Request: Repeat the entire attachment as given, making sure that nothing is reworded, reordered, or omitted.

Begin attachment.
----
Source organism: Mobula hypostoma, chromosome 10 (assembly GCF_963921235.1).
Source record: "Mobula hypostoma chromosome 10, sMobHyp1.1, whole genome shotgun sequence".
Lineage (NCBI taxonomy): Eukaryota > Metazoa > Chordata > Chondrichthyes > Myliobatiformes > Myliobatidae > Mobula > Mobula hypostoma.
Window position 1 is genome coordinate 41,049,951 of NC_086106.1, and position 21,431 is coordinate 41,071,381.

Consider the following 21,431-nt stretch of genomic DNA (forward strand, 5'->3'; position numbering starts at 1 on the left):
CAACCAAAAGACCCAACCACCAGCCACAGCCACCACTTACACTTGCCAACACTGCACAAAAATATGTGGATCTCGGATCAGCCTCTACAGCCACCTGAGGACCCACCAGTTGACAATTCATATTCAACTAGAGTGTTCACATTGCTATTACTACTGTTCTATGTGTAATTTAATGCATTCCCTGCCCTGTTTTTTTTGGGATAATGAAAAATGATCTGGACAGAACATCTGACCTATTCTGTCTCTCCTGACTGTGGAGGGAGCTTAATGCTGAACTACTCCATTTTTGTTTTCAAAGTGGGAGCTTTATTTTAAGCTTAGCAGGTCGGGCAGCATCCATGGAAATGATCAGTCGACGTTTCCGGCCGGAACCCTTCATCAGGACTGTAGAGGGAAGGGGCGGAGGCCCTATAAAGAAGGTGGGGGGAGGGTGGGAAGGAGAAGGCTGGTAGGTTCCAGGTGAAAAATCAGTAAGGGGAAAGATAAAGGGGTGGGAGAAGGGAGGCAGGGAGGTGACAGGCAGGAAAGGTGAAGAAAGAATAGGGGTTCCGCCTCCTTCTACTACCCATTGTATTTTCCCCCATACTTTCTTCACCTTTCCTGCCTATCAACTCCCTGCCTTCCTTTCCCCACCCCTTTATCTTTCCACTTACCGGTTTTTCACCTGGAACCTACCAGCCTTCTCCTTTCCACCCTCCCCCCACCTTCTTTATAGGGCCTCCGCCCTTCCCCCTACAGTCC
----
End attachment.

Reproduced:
Source organism: Mobula hypostoma, chromosome 10 (assembly GCF_963921235.1).
Source record: "Mobula hypostoma chromosome 10, sMobHyp1.1, whole genome shotgun sequence".
Lineage (NCBI taxonomy): Eukaryota > Metazoa > Chordata > Chondrichthyes > Myliobatiformes > Myliobatidae > Mobula > Mobula hypostoma.
Window position 1 is genome coordinate 41,049,951 of NC_086106.1, and position 21,431 is coordinate 41,071,381.

Consider the following 21,431-nt stretch of genomic DNA (forward strand, 5'->3'; position numbering starts at 1 on the left):
CAACCAAAAGACCCAACCACCAGCCACAGCCACCACTTACACTTGCCAACACTGCACAAAAATATGTGGATCTCGGATCAGCCTCTACAGCCACCTGAGGACCCACCAGTTGACAATTCATATTCAACTAGAGTGTTCACATTGCTATTACTACTGTTCTATGTGTAATTTAATGCATTCCCTGCCCTGTTTTTTTTGGGATAATGAAAAATGATCTGGACAGAACATCTGACCTATTCTGTCTCTCCTGACTGTGGAGGGAGCTTAATGCTGAACTACTCCATTTTTGTTTTCAAAGTGGGAGCTTTATTTTAAGCTTAGCAGGTCGGGCAGCATCCATGGAAATGATCAGTCGACGTTTCCGGCCGGAACCCTTCATCAGGACTGTAGAGGGAAGGGGCGGAGGCCCTATAAAGAAGGTGGGGGGAGGGTGGGAAGGAGAAGGCTGGTAGGTTCCAGGTGAAAAATCAGTAAGGGGAAAGATAAAGGGGTGGGAGAAGGGAGGCAGGGAGGTGACAGGCAGGAAAGGTGAAGAAAGAATAGGGGTTCCGCCTCCTTCTACTACCCATTGTATTTTCCCCCATACTTTCTTCACCTTTCCTGCCTATCAACTCCCTGCCTTCCTTTCCCCACCCCTTTATCTTTCCACTTACCGGTTTTTCACCTGGAACCTACCAGCCTTCTCCTTTCCACCCTCCCCCCACCTTCTTTATAGGGCCTCCGCCCTTCCCCCTACAGTCC